Edible gums add a unique and intriguing dimension to Indian cuisine. They have been a part of our culture since ancient times, with India being home to a variety of gum-producing plants due to its diverse climate conditions. Come festive season, one of the most popular edible gums—gondh—becomes ubiquitous in mithais.
Gums, true to their name, are used as binders and emulsifying agents in recipes. Different gums have varying emulsifying properties and are used as per the need of each product. It’s fascinating how they are produced in nature. The current understanding is, they are metabolic by-products of plants—generated either as a part of their normal life cycle or as a response to injury or disease to the bark. Gums are formed from the disintegration of cellulose in plant tissues. Think of it as nature making its own viscous protective band-aid for an ailing part of the plant to help it recover.
To commercially harvest these products on a large scale, these trees are tapped by placing strategic cuts on their bark to not injure it or contaminate the samples collected. The gum exudes over three-eight weeks as a viscous liquid, collecting as a drop on the bark, and then hardens, after which it is collected. This is bleached in the sun, and impurities are removed before packaging. This is the journey of gondh, nature’s gift from the Acacia senegal trees to your kitchen shelf and into your food.
Gondh is a favourite ingredient in the winters of the north and west India. Gondh laddoos are a part and parcel of pregnancy and post-partum in many parts of India. My Gujarati friend and neighbour, Meha Senthil, who now lives in San Diego, US, reminisces about gond paak. “My mom used to cook with gondh. There’s a paak that’s eaten on delivery that has 40-plus ingredients, and one of the main ingredients is gondh. It’s an (exhaustive) process to make this paak and mom prepared it for each of my three deliveries (as well as for many friends and cousins when they had babies). The paak is supposed to give you jor (strength). She meant well, but I hated the taste of the paak especially since I had to eat a piece daily. I think my poor dad ended up finishing each batch that I never got through.”
Laddoos are not the only thing that can be made with this ingredient. A chapter in The Bloomsbury Handbook Of Indian Cuisine (2023) describes a dish from Rajasthani cuisine called panchkuta made using five local ingredients—ker (caper-like desert fruit), sangri (bean-like pods of the khejri tree), the seeds (kumatiya) and the gum of the Acacia senegal tree and amchoor (dried mango powder), stir-fried with spices and chillies. Travellers relied on this dish during their long camel journeys across the desert.
Gondh has no flavour and aroma, but it’s used in cooking due to the belief that it has nourishing properties. It adds a delightful crunchy texture when fried and added to laddoos or panjiri. The latter has all the ingredients that go into a laddoo, but the format is different. It is served like a dry halwa and the quantity of ghee is lesser. Gondh panjiri can be thought of as a desi granola and used to top porridge as well as cereal. For an indulgent and nourishing breakfast, mix it with milk and enjoy. Whether in crunchy laddoos, aromatic paak, or nutritious panjiri, gondh weaves its magic into the fabric of Indian cooking, making every dish a celebration of nature, tradition and well-being.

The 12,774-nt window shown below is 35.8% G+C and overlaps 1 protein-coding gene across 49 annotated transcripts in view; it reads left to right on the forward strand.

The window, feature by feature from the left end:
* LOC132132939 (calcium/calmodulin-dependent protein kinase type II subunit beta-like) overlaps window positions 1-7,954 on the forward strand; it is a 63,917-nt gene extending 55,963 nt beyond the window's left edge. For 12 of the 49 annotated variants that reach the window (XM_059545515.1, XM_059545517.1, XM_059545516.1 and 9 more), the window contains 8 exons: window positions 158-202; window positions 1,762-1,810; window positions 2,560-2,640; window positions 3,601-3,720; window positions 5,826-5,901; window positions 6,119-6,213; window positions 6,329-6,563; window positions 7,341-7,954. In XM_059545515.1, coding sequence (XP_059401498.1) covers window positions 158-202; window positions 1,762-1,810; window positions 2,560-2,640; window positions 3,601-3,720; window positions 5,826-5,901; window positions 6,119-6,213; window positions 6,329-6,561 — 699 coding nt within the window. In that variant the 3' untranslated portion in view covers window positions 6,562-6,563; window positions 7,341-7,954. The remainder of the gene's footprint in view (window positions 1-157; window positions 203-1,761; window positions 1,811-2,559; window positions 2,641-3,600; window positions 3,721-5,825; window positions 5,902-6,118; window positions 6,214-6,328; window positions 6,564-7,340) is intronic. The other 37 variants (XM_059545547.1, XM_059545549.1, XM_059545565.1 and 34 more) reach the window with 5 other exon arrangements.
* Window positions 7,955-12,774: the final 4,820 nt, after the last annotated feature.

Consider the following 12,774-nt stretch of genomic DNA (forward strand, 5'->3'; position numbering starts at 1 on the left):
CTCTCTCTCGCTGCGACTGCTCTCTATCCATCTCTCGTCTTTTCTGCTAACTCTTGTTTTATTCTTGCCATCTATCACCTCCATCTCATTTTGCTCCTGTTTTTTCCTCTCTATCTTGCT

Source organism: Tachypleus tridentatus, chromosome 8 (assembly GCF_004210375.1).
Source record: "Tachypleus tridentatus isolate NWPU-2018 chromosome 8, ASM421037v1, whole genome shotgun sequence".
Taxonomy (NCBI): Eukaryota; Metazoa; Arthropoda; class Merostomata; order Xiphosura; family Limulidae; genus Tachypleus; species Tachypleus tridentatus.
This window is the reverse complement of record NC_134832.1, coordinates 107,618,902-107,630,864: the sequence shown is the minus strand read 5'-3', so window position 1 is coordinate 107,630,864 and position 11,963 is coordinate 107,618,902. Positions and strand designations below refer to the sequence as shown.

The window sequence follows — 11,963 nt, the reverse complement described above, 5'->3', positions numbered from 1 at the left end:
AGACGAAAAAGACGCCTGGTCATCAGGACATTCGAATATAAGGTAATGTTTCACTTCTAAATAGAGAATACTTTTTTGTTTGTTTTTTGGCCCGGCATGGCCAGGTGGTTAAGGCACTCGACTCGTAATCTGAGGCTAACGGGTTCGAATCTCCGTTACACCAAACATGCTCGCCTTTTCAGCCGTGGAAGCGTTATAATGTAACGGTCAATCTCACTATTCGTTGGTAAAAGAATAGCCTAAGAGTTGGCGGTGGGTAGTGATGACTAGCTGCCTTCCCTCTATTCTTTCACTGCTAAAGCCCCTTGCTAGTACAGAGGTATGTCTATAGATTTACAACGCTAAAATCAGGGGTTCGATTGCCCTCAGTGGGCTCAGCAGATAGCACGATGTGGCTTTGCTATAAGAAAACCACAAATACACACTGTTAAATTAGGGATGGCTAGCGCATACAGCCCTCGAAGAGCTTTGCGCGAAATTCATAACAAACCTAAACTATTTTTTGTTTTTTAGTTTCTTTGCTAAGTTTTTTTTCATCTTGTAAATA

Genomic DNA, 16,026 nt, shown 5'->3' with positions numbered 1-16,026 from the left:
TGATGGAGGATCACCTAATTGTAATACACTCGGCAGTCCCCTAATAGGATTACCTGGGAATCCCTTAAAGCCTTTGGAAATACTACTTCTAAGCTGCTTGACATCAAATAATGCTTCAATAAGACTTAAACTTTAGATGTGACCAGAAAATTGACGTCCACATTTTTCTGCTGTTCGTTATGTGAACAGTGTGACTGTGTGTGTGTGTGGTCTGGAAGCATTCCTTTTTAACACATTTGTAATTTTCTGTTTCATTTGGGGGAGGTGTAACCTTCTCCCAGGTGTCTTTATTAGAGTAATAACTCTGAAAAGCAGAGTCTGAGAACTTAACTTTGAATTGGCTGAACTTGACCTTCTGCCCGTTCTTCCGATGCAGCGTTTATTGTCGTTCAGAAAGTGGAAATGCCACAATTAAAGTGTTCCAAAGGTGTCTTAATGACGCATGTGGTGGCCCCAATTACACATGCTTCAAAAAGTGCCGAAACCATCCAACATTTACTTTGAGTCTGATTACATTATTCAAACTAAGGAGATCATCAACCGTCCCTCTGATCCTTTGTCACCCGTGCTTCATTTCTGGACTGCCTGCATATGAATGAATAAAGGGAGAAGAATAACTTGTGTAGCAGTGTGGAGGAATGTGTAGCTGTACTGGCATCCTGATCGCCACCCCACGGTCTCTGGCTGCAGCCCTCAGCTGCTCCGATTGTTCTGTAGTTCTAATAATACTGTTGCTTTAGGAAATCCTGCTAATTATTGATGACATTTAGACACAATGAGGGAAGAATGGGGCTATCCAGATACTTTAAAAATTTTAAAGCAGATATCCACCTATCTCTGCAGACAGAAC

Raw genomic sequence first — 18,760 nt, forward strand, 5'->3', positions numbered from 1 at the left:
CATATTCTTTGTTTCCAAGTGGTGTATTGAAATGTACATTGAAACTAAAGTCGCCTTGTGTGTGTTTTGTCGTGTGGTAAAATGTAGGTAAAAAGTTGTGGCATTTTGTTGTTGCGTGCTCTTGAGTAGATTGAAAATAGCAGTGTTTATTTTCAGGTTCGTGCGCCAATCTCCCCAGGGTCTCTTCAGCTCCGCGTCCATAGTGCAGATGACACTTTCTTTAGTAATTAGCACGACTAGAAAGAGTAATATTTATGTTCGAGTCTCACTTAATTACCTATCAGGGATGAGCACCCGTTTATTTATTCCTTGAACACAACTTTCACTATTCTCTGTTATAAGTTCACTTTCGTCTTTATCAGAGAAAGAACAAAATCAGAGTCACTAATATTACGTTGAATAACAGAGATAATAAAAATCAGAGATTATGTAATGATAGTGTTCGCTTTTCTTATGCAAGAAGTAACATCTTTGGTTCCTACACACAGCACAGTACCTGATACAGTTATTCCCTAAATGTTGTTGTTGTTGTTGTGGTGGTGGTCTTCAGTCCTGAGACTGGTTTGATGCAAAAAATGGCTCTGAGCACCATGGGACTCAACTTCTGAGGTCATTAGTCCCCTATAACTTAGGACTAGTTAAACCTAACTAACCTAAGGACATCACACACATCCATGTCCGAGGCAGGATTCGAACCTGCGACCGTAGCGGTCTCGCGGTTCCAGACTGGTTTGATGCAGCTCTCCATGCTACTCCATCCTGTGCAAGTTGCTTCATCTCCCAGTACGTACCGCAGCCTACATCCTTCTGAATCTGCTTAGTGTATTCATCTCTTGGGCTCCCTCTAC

4-5 tbsp ghee
3 tbsp gondh or edible gum, crushed into small pieces
100g wheat flour (coarse is better)
2 tbsp rava (semolina)
4-5 tbsp chopped almonds
4-5 tbsp of other mixed nuts and seeds
2-3 tbsp desiccated coconut
1 tsp powdered green cardamom seeds
1 tsp dried ginger powder
Half cup powdered jaggery
Heat the ghee and fry the pieces of gondh until they fluff up. Drain well and keep aside.
In the same ghee (add some more if required), on a low flame, roast the wheat flour and semolina for 7-8 minutes until light brown in colour and fragrant. Remove to a dish.
Dry roast the almond and mixed nuts and seeds for 3-4 minutes. Remove to a dish to cool.
Dry roast the desiccated coconut on a low flame until fragrant. Let it cool.
Once all the ingredients have cooled down, combine them well in a large bowl. Add the green cardamom powder, ginger powder and powdered jaggery and mix well. Store the panjiri in an airtight container.
100g chocolate bar, finely chopped
2 tsp crushed gondh fried in some ghee, drained
2 tsp chopped roasted almond
2 tsp chopped pistachios
Pinch of coarse salt
Line a baking sheet with parchment paper.
Melt the chopped chocolate in a bowl using the double boiler method or in the microwave. Stir well with a silicon spatula.
Stir all the other ingredients except the salt into the melted chocolate.
Pour on to the parchment paper and smoothen out using the spatula to around half-inch thickness. Top with a sprinkle of salt.
Refrigerate for 10 minutes and break into smaller sized pieces. Store in an airtight box in the refrigerator and use as required.
Double Tested is a fortnightly column on vegetarian cooking, highlighting a single ingredient prepared two ways. Nandita Iyer’s latest book is The Great Indian Thali—Seasonal Vegetarian Wholesomeness (Roli Books). She posts @saffrontrail on Twitter and Instagram.